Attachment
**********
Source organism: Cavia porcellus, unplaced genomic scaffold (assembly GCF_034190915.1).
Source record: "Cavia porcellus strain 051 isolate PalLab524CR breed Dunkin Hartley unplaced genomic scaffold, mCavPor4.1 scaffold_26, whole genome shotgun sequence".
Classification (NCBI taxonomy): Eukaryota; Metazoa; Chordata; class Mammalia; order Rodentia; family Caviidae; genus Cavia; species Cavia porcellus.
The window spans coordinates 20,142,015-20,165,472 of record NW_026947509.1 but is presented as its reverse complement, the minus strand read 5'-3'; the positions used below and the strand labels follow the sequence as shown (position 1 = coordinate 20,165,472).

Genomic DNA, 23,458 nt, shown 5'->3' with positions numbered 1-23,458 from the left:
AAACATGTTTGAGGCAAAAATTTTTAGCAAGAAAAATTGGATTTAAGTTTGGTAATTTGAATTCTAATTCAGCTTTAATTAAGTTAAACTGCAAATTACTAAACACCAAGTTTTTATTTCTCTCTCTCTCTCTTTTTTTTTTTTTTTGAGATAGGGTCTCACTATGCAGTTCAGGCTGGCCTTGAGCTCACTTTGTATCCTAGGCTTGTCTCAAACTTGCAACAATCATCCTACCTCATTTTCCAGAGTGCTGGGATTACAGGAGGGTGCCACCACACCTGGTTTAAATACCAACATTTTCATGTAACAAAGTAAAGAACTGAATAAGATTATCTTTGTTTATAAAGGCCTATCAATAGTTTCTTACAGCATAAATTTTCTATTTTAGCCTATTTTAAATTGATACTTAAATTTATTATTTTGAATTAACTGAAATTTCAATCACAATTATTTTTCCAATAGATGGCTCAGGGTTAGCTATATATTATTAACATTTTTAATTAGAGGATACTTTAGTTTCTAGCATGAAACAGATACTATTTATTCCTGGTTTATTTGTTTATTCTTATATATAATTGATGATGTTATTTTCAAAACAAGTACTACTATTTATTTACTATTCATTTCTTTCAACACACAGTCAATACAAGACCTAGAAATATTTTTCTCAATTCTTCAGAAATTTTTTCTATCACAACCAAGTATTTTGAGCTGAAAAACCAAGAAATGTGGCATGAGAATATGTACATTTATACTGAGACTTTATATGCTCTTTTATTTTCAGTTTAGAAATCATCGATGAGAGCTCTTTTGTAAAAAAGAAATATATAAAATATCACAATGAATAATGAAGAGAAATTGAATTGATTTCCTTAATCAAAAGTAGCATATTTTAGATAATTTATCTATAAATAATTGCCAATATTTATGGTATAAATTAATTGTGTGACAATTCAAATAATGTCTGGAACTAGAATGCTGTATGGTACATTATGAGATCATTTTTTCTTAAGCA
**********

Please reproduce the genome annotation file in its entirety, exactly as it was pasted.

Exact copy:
Source organism: Cavia porcellus, unplaced genomic scaffold (assembly GCF_034190915.1).
Source record: "Cavia porcellus strain 051 isolate PalLab524CR breed Dunkin Hartley unplaced genomic scaffold, mCavPor4.1 scaffold_26, whole genome shotgun sequence".
Classification (NCBI taxonomy): Eukaryota; Metazoa; Chordata; class Mammalia; order Rodentia; family Caviidae; genus Cavia; species Cavia porcellus.
The window spans coordinates 20,142,015-20,165,472 of record NW_026947509.1 but is presented as its reverse complement, the minus strand read 5'-3'; the positions used below and the strand labels follow the sequence as shown (position 1 = coordinate 20,165,472).

Genomic DNA, 23,458 nt, shown 5'->3' with positions numbered 1-23,458 from the left:
AAACATGTTTGAGGCAAAAATTTTTAGCAAGAAAAATTGGATTTAAGTTTGGTAATTTGAATTCTAATTCAGCTTTAATTAAGTTAAACTGCAAATTACTAAACACCAAGTTTTTATTTCTCTCTCTCTCTCTTTTTTTTTTTTTTTGAGATAGGGTCTCACTATGCAGTTCAGGCTGGCCTTGAGCTCACTTTGTATCCTAGGCTTGTCTCAAACTTGCAACAATCATCCTACCTCATTTTCCAGAGTGCTGGGATTACAGGAGGGTGCCACCACACCTGGTTTAAATACCAACATTTTCATGTAACAAAGTAAAGAACTGAATAAGATTATCTTTGTTTATAAAGGCCTATCAATAGTTTCTTACAGCATAAATTTTCTATTTTAGCCTATTTTAAATTGATACTTAAATTTATTATTTTGAATTAACTGAAATTTCAATCACAATTATTTTTCCAATAGATGGCTCAGGGTTAGCTATATATTATTAACATTTTTAATTAGAGGATACTTTAGTTTCTAGCATGAAACAGATACTATTTATTCCTGGTTTATTTGTTTATTCTTATATATAATTGATGATGTTATTTTCAAAACAAGTACTACTATTTATTTACTATTCATTTCTTTCAACACACAGTCAATACAAGACCTAGAAATATTTTTCTCAATTCTTCAGAAATTTTTTCTATCACAACCAAGTATTTTGAGCTGAAAAACCAAGAAATGTGGCATGAGAATATGTACATTTATACTGAGACTTTATATGCTCTTTTATTTTCAGTTTAGAAATCATCGATGAGAGCTCTTTTGTAAAAAAGAAATATATAAAATATCACAATGAATAATGAAGAGAAATTGAATTGATTTCCTTAATCAAAAGTAGCATATTTTAGATAATTTATCTATAAATAATTGCCAATATTTATGGTATAAATTAATTGTGTGACAATTCAAATAATGTCTGGAACTAGAATGCTGTATGGTACATTATGAGATCATTTTTTCTTAAGCA